In recognition and celebration of the Queen’s Platinum Jubilee Year, a Community Tree Planting event was held at Heartlands Park on Sunday 16th January 2022.
It’s never been more important to plant trees for the future, and the Queen’s Green Canopy initiative is an opportunity to bring the nation together to celebrate HM’s Platinum Jubilee while making a difference to the environment. The aim is to encourage everyone to plant the right trees in the right place, at the right time, so they continue to thrive for generations to come.
Armed with spades and boundless enthusiasm, 23 volunteers met Officers from Buckingham Town Council and Buckinghamshire Council, including Buckingham’s Tree Wardens and members of the public, who all worked together to plant 250 trees!
Chair of Environment Committee for Buckingham Town Council, Cllr. Warren Whyte said, “A big thank you to all our volunteers and staff for helping with the big tree planting session last Sunday morning. The planting of over 200 trees in Heartlands Park is not only a great way for Buckingham to help contribute towards the Queens Green Canopy, but also an important part of the Town Council’s Climate Emergency Action Plan, and improving the biodiversity of our lovely parks.”
Estates Manager at Buckingham Town Council, Lee Phillips, said, “We are very lucky to have such enthusiastic volunteers who gave up their free time to come and plant trees and have donated a number of trees that people have grown themselves. Tree planting is so important because it helps to mitigate the effects of climate change, helps us to replace trees lost to ash die back and planting a mixture of native species throughout the woodland helps to increase the diversity of fauna and flora in our town’s greenspaces.”
Peter Strachan, Buckinghamshire Council’s Cabinet Member for Climate Change and Environment, said:
“As part of our commitment to tackling climate change, we will be planting over half a million trees in Buckinghamshire over the next 10 years. Planting trees is a great way to reduce carbon dioxide emissions and recharge the environment with oxygen. Trees also help prevent flooding and enhance biodiversity. The trees planted in Buckingham at the weekend in partnership with Buckingham Town Council are in addition to our half million trees target, which is fantastic – as the more trees the better!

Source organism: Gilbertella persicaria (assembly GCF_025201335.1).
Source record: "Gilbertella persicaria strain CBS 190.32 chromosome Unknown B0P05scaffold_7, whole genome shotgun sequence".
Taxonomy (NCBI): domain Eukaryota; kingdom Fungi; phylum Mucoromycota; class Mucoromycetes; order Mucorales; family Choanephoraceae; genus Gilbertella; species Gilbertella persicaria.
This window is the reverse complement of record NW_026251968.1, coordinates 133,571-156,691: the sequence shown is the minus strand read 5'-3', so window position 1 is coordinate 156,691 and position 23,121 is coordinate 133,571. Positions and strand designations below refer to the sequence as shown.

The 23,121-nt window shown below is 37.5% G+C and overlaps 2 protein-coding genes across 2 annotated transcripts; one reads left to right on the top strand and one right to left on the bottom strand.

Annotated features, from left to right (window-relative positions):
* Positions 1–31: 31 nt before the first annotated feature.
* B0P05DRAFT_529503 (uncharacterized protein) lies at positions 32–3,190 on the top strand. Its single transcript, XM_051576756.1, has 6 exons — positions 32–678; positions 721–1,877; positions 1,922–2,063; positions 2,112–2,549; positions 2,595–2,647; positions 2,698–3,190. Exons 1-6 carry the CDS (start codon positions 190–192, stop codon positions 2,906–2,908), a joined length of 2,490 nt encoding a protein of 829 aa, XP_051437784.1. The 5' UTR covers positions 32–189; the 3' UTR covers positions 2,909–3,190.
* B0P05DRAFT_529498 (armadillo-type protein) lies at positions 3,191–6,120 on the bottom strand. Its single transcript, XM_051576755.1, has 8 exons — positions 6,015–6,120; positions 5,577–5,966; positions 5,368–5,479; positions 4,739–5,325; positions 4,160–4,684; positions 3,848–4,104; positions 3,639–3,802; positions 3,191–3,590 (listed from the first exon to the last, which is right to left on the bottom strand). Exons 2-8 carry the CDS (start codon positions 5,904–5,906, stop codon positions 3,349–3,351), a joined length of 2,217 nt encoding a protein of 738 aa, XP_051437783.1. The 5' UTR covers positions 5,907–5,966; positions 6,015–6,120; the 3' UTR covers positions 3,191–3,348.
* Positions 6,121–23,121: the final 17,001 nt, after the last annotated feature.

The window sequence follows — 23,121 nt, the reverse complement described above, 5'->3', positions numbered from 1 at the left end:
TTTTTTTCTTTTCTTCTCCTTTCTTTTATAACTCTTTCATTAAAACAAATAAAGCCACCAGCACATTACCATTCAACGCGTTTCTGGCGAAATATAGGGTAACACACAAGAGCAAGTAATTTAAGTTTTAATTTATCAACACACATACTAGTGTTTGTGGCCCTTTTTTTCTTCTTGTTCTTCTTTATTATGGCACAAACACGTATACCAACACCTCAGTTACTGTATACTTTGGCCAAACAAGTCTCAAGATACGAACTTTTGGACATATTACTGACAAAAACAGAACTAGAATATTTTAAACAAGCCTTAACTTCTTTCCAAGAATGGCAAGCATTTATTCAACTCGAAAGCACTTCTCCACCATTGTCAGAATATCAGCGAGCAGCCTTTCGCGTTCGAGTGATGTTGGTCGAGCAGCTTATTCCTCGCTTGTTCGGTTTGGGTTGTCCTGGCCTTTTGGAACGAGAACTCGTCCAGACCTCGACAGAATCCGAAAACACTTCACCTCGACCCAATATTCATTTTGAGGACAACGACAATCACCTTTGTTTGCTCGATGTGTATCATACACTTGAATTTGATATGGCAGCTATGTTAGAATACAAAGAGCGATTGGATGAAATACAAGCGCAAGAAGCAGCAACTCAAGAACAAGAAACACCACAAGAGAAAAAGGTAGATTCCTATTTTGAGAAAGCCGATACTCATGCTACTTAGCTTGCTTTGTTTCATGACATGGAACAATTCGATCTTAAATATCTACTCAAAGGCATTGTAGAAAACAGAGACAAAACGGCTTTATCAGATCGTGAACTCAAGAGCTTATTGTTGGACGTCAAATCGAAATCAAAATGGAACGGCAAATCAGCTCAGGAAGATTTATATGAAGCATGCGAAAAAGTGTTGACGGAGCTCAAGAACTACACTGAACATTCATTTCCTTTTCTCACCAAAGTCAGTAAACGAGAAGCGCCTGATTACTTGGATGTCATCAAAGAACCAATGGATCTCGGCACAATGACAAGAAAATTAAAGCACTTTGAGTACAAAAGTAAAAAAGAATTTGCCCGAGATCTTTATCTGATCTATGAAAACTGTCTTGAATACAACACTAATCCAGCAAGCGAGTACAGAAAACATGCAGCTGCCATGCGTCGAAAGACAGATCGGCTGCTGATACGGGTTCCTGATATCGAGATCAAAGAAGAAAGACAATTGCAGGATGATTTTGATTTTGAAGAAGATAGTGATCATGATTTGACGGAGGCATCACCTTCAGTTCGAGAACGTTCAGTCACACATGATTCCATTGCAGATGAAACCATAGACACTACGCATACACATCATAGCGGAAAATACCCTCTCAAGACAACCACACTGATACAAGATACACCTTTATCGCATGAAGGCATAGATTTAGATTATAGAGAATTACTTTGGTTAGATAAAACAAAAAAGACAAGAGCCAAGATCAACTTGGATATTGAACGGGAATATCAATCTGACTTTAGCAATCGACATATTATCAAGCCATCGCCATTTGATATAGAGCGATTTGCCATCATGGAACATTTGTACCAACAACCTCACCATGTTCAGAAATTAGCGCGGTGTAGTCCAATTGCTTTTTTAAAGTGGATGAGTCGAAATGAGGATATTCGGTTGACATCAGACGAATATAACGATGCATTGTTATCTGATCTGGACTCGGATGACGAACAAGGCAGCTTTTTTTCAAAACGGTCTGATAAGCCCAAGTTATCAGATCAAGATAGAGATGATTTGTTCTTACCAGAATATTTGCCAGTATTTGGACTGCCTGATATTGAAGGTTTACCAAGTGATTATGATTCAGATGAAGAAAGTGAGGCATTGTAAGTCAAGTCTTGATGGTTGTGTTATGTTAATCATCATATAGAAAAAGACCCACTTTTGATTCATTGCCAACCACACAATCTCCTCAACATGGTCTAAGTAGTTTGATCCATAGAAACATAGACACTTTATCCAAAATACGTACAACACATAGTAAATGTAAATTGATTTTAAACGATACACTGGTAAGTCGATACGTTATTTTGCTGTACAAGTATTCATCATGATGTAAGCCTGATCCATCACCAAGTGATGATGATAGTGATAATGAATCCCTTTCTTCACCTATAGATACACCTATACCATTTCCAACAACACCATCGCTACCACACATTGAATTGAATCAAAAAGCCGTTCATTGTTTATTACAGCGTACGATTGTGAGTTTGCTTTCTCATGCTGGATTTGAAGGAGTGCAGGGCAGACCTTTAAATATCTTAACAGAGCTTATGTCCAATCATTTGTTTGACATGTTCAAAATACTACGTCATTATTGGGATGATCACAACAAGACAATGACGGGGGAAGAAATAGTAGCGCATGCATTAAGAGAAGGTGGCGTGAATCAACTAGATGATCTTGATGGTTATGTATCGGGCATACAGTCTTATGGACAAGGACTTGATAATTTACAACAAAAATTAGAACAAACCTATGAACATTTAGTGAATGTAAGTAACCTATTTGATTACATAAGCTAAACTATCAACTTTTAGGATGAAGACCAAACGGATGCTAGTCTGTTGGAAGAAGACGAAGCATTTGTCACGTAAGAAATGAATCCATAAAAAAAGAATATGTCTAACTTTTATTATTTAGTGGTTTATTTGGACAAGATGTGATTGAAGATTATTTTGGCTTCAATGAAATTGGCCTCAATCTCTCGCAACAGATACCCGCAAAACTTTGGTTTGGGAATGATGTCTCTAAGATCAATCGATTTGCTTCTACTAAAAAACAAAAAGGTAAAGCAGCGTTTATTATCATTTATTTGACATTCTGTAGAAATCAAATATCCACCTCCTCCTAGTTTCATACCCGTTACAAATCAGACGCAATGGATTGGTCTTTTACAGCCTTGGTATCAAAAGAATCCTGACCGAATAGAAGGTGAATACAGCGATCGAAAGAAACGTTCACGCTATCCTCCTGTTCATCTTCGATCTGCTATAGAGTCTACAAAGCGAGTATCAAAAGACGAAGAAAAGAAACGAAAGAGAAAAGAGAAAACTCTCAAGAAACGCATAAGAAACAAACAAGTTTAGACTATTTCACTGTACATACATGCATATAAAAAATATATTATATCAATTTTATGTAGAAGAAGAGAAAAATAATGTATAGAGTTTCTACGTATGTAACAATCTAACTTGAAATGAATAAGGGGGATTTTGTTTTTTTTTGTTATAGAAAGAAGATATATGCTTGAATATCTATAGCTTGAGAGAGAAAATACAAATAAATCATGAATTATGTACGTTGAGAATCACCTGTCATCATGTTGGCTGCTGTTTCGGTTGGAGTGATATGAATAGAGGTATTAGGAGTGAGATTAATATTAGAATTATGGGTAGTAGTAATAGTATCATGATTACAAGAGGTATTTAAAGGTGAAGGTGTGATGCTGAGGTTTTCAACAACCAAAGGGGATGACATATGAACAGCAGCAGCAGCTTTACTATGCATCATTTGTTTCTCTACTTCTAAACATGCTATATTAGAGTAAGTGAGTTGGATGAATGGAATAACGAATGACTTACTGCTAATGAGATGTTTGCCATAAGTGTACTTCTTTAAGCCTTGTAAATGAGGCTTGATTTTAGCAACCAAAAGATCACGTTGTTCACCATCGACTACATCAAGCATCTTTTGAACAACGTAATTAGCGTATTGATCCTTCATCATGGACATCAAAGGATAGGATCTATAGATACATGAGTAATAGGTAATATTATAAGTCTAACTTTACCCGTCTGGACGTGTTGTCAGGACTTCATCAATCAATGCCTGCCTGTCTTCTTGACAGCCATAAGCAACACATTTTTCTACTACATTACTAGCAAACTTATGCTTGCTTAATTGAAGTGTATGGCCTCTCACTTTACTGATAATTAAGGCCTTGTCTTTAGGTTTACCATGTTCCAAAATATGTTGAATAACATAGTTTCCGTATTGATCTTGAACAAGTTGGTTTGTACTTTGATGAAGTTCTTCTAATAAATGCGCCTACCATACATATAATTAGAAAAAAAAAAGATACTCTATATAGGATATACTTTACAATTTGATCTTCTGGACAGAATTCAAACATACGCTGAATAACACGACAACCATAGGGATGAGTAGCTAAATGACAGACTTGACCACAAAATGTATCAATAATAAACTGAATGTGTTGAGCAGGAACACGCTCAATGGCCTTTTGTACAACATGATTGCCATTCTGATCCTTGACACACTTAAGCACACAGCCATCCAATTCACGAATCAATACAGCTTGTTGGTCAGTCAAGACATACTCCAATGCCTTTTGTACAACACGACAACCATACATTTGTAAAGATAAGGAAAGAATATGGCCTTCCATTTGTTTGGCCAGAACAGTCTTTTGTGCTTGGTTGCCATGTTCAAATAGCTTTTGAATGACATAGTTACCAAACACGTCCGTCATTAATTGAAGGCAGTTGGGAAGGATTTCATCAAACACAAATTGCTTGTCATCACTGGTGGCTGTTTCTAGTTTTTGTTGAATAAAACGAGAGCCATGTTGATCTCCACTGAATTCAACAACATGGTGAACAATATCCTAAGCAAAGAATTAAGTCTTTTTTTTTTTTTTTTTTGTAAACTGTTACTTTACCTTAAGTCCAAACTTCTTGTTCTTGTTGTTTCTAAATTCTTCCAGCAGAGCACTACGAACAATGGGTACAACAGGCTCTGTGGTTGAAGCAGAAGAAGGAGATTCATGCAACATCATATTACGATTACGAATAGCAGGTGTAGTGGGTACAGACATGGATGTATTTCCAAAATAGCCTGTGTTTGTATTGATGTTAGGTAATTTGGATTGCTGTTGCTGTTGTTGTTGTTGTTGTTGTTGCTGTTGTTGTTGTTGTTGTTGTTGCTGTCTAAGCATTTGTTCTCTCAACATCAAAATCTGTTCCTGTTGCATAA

I’d encourage residents and community groups to support tree planting as part of the Bucks Tree Mission – a shared mission to promote more space for nature to grow and thrive, as well as improving health and well-being for everyone. In addition, trees planted during the Queen’s Platinum Jubilee Year of 2022 are even more special as they form part of the Queen’s Green Canopy.”
A small parcel of woodland overlooking the bowl in Heartlands Park was planted with a row of Black Poplar trees (Populus nigra betulifolia) and a mixture of smaller native tree species. The black poplar was once a common tree in Britain’s landscape, used for crafting cart wheels and wagon bottoms, but the species is now in decline. Black Poplar are dioecious, meaning male and female flowers are found on separate trees. Flowers are called catkins (male catkins are red and female catkins are yellow-green) and are pollinated by the wind. The female specimens are increasingly hard to procure, but fortunately, we were gifted two rare, which means Buckingham’s Black Poplars can pollinate for generations to come.
Did you know?
Only around 7,000 wild black poplars now grow in Britain and of these, only 600 are female trees. Folklore tells that fallen red male catkins are Devil’s fingers, and bring bad luck if picked up.
You can find out more about the Queen’s Green Canopy Project at https://queensgreencanopy.org/